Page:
Laughter therapy is real, according to a Laughter Therapist. And it's exactly what it sounds like: a therapeutic philosophy that employs a variety of strategies to get people to laugh. Francine Shore, who created the first "laughing yoga club" in New York City 13 years ago, notes, "The body cannot distinguish the difference between artificial laughter and genuine laughter." "All the feel-good chemicals such as dopamine, oxytocin, serotonin, and endorphins will still be released, and you'll get the same physiological and psychological health advantages."
During the times of pandemic, it was and to some extent is still very difficult to keep your morale high when you have to wake up and sit in front of a laptop and have virtual meetings. Trying out these activities might also help in team-building.
The majority of adults have a depressingly small amount of laughing in their life. "Children laugh 150 times a day, but adults only laugh 12 times," Shore explains. It's a pity, given the plethora of mental health benefits that a simple bout of laughter may provide. Shore claims that it "reduces sadness and anxiety, lowers blood pressure, is a natural pain painkiller, fosters positive thinking, boosts morale, improves creativity and productivity, burns calories, and more."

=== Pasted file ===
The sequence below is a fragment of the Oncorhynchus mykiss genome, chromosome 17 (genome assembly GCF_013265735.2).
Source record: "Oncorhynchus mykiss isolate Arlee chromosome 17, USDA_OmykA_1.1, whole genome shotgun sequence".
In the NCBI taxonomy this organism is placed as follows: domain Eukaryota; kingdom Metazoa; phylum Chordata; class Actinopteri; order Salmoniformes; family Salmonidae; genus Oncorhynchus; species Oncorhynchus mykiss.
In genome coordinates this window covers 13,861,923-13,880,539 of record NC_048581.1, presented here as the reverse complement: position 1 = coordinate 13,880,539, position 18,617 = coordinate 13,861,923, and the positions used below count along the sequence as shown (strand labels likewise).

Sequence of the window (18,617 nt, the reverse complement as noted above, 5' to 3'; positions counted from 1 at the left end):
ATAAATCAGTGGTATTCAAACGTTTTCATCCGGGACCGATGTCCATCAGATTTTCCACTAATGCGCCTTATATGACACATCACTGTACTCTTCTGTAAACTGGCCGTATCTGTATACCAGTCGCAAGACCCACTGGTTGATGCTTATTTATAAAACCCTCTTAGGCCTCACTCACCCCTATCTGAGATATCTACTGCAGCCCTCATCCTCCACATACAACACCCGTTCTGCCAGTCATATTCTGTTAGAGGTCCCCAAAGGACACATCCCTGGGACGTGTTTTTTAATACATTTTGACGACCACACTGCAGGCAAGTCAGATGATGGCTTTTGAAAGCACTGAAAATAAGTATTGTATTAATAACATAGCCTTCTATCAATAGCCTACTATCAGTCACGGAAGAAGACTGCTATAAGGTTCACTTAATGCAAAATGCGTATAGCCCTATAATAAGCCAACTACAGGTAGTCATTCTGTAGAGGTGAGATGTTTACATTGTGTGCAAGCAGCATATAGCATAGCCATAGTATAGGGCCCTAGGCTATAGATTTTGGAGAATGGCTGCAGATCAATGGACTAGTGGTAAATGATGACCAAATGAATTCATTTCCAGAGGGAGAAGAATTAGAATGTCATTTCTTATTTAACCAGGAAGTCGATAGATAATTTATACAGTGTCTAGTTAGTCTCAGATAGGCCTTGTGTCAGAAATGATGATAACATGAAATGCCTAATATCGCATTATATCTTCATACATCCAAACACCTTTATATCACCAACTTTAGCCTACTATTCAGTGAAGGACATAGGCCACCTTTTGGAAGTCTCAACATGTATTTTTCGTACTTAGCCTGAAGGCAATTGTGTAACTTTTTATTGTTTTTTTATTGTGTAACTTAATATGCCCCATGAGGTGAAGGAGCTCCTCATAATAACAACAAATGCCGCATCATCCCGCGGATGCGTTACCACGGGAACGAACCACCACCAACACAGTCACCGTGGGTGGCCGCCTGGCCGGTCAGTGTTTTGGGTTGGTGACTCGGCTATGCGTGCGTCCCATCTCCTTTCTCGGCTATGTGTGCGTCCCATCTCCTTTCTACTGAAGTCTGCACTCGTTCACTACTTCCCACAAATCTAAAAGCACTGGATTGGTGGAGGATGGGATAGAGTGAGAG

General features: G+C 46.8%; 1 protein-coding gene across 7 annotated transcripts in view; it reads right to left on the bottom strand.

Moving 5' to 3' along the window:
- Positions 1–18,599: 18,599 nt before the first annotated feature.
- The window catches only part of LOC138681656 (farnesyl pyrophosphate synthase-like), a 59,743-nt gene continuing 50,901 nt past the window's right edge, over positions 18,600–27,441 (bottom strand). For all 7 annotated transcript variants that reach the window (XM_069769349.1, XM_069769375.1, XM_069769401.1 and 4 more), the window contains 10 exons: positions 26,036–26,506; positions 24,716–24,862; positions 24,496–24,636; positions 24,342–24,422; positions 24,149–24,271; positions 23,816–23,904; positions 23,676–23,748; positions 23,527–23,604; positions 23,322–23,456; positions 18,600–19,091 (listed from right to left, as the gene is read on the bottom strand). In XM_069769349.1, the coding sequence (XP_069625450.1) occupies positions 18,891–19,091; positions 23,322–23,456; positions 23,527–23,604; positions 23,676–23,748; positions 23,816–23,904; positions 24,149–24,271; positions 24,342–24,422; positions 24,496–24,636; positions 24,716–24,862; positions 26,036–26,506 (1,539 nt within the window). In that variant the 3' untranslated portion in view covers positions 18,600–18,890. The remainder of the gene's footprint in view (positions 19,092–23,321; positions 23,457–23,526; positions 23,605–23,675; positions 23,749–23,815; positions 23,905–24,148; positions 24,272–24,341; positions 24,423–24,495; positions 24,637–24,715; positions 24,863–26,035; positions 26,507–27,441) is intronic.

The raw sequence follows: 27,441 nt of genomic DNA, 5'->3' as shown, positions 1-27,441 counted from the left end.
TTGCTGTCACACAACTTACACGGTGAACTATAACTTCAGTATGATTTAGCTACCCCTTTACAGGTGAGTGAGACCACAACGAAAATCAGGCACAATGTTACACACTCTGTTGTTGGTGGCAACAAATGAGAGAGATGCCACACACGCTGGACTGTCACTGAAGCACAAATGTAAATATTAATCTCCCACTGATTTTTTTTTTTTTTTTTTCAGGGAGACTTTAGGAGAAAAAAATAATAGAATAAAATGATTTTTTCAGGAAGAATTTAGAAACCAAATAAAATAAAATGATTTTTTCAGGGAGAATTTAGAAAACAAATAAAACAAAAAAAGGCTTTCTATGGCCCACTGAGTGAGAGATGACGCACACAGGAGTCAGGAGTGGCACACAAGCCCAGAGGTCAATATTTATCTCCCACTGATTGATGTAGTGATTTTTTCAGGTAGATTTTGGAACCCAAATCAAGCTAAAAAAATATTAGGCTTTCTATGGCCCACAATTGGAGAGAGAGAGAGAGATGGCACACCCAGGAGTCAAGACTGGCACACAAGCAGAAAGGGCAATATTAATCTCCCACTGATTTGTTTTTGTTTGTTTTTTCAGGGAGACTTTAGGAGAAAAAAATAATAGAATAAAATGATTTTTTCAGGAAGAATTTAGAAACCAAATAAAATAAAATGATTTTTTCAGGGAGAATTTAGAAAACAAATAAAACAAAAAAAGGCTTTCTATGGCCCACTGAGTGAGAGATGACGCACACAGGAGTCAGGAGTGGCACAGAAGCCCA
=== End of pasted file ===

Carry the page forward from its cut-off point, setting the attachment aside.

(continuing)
The simple act of smiling, according to Shore, can deceive your mind into thinking you're happier. "Smiling looks wonderful on anyone, and simply smiling releases endorphins," she says. Shore suggests locating a laughter yoga class in your city to help you meet your daily smile requirement. "They're usually free or very inexpensive; it's low-cost therapy," she explains. "In this political climate, it's more important than ever to grin."
Something Hilarious to Watch:
"Did I mention Netflix?" says the narrator. According to Shore. It doesn't have to be a difficult process to become a happy person. In fact, Shore advises doing whatever it takes to keep yourself laughing as much as possible towards the end of the day. "Laugh a lot and laugh often," she advises. Stay at home and watch Bridesmaids while everyone else goes to see Manchester by the Sea. "Find the amusing in the most mundane of situations," Shore advises. "In your life, choose levity. It's a healthy way of coping."